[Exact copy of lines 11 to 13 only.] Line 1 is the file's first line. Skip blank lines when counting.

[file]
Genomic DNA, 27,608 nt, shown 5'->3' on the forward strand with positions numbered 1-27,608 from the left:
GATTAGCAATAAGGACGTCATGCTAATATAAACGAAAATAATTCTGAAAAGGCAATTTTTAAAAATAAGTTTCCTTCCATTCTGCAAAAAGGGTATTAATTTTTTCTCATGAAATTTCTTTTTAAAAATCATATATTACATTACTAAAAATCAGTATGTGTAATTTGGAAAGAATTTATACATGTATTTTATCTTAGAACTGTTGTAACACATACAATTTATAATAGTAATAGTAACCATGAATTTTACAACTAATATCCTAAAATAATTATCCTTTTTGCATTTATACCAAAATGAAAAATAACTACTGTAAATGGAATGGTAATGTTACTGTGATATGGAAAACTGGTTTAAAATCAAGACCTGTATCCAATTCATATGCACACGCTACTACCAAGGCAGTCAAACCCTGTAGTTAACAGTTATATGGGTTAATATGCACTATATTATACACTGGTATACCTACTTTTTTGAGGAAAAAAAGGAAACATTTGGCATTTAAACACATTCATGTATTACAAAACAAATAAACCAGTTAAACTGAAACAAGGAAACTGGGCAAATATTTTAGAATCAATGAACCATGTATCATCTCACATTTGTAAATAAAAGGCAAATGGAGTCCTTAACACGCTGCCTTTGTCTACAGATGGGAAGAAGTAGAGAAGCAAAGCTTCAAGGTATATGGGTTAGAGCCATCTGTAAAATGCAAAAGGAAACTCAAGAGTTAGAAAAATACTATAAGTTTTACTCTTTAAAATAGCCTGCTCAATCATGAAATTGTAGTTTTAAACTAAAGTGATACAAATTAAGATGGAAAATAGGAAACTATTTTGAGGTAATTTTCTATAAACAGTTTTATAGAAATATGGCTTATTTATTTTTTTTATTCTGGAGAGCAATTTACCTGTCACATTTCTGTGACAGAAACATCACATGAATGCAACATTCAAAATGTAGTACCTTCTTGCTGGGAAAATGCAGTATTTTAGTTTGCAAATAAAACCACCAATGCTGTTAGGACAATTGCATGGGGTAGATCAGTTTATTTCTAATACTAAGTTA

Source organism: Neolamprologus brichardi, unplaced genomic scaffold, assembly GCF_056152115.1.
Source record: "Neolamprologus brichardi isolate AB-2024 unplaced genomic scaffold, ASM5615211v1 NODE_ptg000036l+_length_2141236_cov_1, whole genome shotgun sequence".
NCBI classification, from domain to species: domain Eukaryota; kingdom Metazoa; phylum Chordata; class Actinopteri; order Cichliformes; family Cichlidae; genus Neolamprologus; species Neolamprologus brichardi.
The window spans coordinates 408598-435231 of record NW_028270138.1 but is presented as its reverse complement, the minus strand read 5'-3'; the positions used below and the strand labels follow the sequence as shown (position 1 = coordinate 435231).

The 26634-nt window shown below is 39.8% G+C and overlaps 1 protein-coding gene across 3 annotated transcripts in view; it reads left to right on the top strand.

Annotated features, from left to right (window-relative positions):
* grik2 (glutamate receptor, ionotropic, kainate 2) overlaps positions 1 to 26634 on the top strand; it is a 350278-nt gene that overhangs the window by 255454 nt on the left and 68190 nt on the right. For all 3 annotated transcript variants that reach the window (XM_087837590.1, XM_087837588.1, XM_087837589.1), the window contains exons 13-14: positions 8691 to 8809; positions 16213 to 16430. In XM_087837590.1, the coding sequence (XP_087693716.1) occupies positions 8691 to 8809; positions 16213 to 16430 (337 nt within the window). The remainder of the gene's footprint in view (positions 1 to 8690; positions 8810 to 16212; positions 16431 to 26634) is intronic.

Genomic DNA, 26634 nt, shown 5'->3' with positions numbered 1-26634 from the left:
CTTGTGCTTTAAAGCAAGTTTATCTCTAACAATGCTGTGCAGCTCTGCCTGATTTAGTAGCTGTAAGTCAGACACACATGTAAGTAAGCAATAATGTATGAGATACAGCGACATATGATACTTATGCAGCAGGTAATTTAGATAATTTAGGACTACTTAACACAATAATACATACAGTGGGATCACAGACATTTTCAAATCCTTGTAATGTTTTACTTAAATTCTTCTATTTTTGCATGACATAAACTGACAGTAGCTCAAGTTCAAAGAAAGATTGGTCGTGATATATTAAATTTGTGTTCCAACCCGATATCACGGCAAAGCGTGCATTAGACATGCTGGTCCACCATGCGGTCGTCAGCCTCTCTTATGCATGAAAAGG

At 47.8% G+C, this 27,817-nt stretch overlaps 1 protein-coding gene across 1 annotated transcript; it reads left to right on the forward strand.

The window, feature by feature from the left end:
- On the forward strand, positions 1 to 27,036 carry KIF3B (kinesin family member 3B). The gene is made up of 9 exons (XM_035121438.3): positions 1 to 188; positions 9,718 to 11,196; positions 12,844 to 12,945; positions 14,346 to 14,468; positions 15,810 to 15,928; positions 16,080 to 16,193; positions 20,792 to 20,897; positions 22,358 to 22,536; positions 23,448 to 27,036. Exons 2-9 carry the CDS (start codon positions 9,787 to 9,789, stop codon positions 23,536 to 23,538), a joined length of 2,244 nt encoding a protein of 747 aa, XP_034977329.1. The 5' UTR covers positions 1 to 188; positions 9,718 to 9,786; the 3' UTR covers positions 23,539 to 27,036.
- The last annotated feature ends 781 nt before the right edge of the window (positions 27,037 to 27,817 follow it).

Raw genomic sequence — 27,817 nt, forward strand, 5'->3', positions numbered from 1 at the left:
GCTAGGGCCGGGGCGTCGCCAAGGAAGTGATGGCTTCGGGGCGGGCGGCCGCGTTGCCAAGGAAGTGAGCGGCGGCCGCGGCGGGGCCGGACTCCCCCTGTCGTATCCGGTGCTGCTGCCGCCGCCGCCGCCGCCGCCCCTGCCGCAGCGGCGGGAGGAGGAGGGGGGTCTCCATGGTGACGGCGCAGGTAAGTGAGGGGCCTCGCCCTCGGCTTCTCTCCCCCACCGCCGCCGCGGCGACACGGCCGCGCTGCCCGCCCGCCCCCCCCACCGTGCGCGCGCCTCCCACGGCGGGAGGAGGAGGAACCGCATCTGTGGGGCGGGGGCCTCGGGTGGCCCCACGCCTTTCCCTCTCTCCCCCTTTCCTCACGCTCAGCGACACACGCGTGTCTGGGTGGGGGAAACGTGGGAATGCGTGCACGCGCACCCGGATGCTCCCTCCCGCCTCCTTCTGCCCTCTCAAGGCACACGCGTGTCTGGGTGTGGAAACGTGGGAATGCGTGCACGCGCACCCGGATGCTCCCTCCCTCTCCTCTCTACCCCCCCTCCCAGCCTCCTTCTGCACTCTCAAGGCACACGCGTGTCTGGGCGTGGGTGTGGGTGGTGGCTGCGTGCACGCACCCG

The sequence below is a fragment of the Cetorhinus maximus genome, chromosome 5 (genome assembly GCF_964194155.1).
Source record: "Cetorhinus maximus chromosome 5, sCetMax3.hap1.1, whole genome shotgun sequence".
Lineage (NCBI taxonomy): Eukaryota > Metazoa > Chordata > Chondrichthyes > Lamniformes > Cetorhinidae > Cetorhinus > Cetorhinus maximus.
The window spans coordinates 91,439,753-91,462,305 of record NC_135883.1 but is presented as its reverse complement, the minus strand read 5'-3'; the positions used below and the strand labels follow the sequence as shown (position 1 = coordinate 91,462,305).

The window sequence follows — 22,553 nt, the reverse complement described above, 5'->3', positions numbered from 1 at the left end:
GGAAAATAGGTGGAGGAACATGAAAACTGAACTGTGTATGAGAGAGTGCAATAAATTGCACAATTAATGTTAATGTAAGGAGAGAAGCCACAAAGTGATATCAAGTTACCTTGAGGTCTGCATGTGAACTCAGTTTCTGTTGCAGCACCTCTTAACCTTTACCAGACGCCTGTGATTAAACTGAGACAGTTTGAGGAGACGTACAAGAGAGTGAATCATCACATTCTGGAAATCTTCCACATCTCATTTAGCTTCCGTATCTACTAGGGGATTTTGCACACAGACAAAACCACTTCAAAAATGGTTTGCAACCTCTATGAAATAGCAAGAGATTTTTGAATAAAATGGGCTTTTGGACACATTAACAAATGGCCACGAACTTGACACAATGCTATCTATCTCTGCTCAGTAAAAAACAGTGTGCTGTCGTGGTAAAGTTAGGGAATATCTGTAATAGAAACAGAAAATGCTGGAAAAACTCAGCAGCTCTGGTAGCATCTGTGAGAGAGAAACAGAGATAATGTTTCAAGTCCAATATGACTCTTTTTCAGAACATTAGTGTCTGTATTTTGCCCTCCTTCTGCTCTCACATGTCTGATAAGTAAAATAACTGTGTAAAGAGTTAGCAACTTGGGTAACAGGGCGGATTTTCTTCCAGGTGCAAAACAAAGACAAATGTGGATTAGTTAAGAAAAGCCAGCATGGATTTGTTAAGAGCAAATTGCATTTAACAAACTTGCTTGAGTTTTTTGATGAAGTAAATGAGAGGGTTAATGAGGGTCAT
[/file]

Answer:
CTTGTGCTTTAAAGCAAGTTTATCTCTAACAATGCTGTGCAGCTCTGCCTGATTTAGTAGCTGTAAGTCAGACACACATGTAAGTAAGCAATAATGTATGAGATACAGCGACATATGATACTTATGCAGCAGGTAATTTAGATAATTTAGGACTACTTAACACAATAATACATACAGTGGGATCACAGACATTTTCAAATCCTTGTAATGTTTTACTTAAATTCTTCTATTTTTGCATGACATAAACTGACAGTAGCTCAAGTTCAAAGAAAGATTGGTCGTGATATATTAAATTTGTGTTCCAACCCGATATCACGGCAAAGCGTGCATTAGACATGCTGGTCCACCATGCGGTCGTCAGCCTCTCTTATGCATGAAAAGG

At 47.8% G+C, this 27,817-nt stretch overlaps 1 protein-coding gene across 1 annotated transcript; it reads left to right on the forward strand.

The window, feature by feature from the left end: